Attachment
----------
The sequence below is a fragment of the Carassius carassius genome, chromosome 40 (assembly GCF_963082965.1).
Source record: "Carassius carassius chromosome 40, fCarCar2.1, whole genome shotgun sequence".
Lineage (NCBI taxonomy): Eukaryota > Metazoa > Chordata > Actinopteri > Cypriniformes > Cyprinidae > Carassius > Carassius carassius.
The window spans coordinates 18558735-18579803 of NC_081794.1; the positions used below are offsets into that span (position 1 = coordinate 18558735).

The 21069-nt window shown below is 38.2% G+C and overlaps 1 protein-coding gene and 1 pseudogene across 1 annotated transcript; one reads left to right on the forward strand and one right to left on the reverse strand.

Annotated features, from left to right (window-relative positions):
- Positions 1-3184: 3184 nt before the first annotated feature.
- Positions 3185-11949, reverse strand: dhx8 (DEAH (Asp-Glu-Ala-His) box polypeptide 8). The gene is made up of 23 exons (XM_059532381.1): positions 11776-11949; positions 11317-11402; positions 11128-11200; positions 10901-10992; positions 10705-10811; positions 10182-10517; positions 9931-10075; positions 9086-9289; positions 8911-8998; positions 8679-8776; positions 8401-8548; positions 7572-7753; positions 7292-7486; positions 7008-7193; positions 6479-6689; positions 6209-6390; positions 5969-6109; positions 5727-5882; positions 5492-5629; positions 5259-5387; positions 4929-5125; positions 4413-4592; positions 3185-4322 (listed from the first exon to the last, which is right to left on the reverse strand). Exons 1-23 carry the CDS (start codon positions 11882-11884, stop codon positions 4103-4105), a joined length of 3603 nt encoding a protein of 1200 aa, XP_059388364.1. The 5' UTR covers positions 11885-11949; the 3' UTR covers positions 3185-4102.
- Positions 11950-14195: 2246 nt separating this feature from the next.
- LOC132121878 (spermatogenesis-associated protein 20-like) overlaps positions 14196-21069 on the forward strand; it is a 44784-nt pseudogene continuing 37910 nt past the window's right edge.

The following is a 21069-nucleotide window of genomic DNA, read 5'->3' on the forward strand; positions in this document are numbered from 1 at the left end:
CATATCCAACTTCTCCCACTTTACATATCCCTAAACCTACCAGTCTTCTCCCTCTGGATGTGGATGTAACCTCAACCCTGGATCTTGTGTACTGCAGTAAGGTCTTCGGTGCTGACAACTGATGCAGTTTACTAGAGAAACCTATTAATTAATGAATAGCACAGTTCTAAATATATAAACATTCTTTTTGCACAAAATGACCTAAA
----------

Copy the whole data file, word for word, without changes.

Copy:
The sequence below is a fragment of the Carassius carassius genome, chromosome 40 (assembly GCF_963082965.1).
Source record: "Carassius carassius chromosome 40, fCarCar2.1, whole genome shotgun sequence".
Lineage (NCBI taxonomy): Eukaryota > Metazoa > Chordata > Actinopteri > Cypriniformes > Cyprinidae > Carassius > Carassius carassius.
The window spans coordinates 18558735-18579803 of NC_081794.1; the positions used below are offsets into that span (position 1 = coordinate 18558735).

The 21069-nt window shown below is 38.2% G+C and overlaps 1 protein-coding gene and 1 pseudogene across 1 annotated transcript; one reads left to right on the forward strand and one right to left on the reverse strand.

Annotated features, from left to right (window-relative positions):
- Positions 1-3184: 3184 nt before the first annotated feature.
- Positions 3185-11949, reverse strand: dhx8 (DEAH (Asp-Glu-Ala-His) box polypeptide 8). The gene is made up of 23 exons (XM_059532381.1): positions 11776-11949; positions 11317-11402; positions 11128-11200; positions 10901-10992; positions 10705-10811; positions 10182-10517; positions 9931-10075; positions 9086-9289; positions 8911-8998; positions 8679-8776; positions 8401-8548; positions 7572-7753; positions 7292-7486; positions 7008-7193; positions 6479-6689; positions 6209-6390; positions 5969-6109; positions 5727-5882; positions 5492-5629; positions 5259-5387; positions 4929-5125; positions 4413-4592; positions 3185-4322 (listed from the first exon to the last, which is right to left on the reverse strand). Exons 1-23 carry the CDS (start codon positions 11882-11884, stop codon positions 4103-4105), a joined length of 3603 nt encoding a protein of 1200 aa, XP_059388364.1. The 5' UTR covers positions 11885-11949; the 3' UTR covers positions 3185-4102.
- Positions 11950-14195: 2246 nt separating this feature from the next.
- LOC132121878 (spermatogenesis-associated protein 20-like) overlaps positions 14196-21069 on the forward strand; it is a 44784-nt pseudogene continuing 37910 nt past the window's right edge.

The following is a 21069-nucleotide window of genomic DNA, read 5'->3' on the forward strand; positions in this document are numbered from 1 at the left end:
CATATCCAACTTCTCCCACTTTACATATCCCTAAACCTACCAGTCTTCTCCCTCTGGATGTGGATGTAACCTCAACCCTGGATCTTGTGTACTGCAGTAAGGTCTTCGGTGCTGACAACTGATGCAGTTTACTAGAGAAACCTATTAATTAATGAATAGCACAGTTCTAAATATATAAACATTCTTTTTGCACAAAATGACCTAAA